If investors have learned anything over the past decade, it's that the business world can sometimes be ruthless and unforgiving. For the toys and games sector over the past few months, we've learned that not only is it not a Barbie world, but Hello Kitty can mean goodbye profits!
With all major toy companies having reported their holiday results, I can undoubtedly say that they were nothing short of dismal.
Weakness in the toys sector isn't confined to JAKKS, even though it has the worst fundamentals of the bunch. Hasbro
For Hasbro, "do not pass Go, do not collect $200" took the form of a revenue miss in the fourth quarter. The maker of Monopoly and Nerf products did grow revenue by 7%, but still ceded market share to Mattel during the quarter. As for Mattel, higher raw material, labor, and transportation costs (the triple whammy) zapped its holiday profits.
Is there any growth left in the toys and games sector? I think so, but you have to look with a discerning eye.
I happen to also still like Hasbro despite its sales miss. The company's dividend has grown tenfold since early 2004 and it has grown EPS in 11 consecutive years. Although sales growth might not be extravagant, Hasbro is obviously doing something right.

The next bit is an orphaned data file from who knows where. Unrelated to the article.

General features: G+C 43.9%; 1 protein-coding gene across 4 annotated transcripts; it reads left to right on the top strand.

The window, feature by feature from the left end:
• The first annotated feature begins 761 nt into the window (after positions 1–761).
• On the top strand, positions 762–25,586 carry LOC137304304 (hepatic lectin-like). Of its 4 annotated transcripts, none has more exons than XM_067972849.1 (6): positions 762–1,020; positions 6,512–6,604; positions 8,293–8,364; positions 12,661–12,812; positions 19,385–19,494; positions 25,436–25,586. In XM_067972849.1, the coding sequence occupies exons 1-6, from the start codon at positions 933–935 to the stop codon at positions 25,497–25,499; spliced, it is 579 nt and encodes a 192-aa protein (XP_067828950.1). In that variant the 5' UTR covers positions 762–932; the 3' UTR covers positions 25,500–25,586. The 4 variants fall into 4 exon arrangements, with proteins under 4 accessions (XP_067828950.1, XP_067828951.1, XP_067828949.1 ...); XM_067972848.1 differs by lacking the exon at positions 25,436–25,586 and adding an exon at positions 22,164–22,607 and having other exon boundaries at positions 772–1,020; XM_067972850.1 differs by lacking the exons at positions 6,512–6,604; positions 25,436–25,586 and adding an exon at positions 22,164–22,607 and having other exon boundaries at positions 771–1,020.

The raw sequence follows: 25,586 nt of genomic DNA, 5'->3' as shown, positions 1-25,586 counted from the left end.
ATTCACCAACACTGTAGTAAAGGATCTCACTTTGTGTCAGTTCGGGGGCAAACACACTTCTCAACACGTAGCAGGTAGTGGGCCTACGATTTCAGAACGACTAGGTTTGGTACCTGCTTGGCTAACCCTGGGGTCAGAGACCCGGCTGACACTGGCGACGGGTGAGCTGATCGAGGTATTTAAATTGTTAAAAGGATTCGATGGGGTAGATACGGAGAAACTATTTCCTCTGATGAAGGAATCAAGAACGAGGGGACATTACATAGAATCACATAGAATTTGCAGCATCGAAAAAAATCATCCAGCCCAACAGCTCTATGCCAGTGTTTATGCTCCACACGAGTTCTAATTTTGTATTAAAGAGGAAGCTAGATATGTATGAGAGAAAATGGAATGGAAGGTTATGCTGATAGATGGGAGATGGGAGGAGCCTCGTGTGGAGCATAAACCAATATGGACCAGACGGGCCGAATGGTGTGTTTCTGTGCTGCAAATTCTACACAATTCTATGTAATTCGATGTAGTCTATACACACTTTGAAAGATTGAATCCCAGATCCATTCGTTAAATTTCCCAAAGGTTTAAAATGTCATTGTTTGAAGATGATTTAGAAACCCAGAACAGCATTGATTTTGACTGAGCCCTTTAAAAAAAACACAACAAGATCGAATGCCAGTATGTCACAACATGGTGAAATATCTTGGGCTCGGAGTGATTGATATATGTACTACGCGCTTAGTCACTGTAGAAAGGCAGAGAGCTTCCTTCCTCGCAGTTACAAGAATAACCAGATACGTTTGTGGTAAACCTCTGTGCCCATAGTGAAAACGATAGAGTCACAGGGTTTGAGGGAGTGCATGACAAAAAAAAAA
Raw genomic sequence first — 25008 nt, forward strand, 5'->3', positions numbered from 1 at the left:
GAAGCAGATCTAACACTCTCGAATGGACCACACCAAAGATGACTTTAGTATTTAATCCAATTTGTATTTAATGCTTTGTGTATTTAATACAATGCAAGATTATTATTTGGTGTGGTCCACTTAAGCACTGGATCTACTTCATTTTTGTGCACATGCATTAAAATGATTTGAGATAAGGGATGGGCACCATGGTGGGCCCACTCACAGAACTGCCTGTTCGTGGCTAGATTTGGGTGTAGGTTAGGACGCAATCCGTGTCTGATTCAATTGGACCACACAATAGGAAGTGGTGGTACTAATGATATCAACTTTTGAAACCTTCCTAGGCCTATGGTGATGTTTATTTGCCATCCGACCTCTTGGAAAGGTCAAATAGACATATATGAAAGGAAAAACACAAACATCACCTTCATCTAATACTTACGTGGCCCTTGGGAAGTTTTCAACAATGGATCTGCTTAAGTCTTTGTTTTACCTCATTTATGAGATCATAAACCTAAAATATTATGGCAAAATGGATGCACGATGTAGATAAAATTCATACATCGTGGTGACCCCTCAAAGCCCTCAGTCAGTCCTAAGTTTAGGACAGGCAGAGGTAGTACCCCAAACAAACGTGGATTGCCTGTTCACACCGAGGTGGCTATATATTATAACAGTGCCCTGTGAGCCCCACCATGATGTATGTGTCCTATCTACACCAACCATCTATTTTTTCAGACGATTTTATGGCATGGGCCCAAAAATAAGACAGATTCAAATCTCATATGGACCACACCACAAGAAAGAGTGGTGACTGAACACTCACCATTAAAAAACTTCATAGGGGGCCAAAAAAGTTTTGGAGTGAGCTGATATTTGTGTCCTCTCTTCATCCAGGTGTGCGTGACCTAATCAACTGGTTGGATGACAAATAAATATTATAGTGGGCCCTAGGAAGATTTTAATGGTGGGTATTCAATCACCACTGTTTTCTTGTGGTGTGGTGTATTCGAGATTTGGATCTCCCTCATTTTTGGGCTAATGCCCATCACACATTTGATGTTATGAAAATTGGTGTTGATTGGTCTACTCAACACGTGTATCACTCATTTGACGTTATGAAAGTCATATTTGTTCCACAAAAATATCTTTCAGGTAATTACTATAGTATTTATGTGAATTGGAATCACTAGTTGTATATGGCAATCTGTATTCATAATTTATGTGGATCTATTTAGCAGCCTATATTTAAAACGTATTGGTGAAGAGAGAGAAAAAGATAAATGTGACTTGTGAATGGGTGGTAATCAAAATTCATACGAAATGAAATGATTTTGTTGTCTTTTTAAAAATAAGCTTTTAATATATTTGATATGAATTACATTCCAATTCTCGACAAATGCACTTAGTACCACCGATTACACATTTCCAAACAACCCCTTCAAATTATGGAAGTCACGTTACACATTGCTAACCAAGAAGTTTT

Finding success in the toys and games sector is no longer as easy as connecting the dots, but that doesn't mean there aren't values still floating around in the sector.
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Fool contributor Sean Williams has no material interest in any companies mentioned in this article. He always lands on St. James Place. You can follow him on CAPS under the screen name TMFUltraLong, track every pick he makes under the screen name TrackUltraLong, and check him out on Twitter, where he goes by the handle @TMFUltraLong. The Motley Fool owns shares of Mattel. Motley Fool newsletter services recommend have recommended by shares of Hasbro and Mattel. Try any of our Foolish newsletter services free for 30 days. We Fools don't all hold the same opinions, but we all believe that considering a diverse range of insights makes us better investors. The Motley Fool has a disclosure policy that never goes to jail.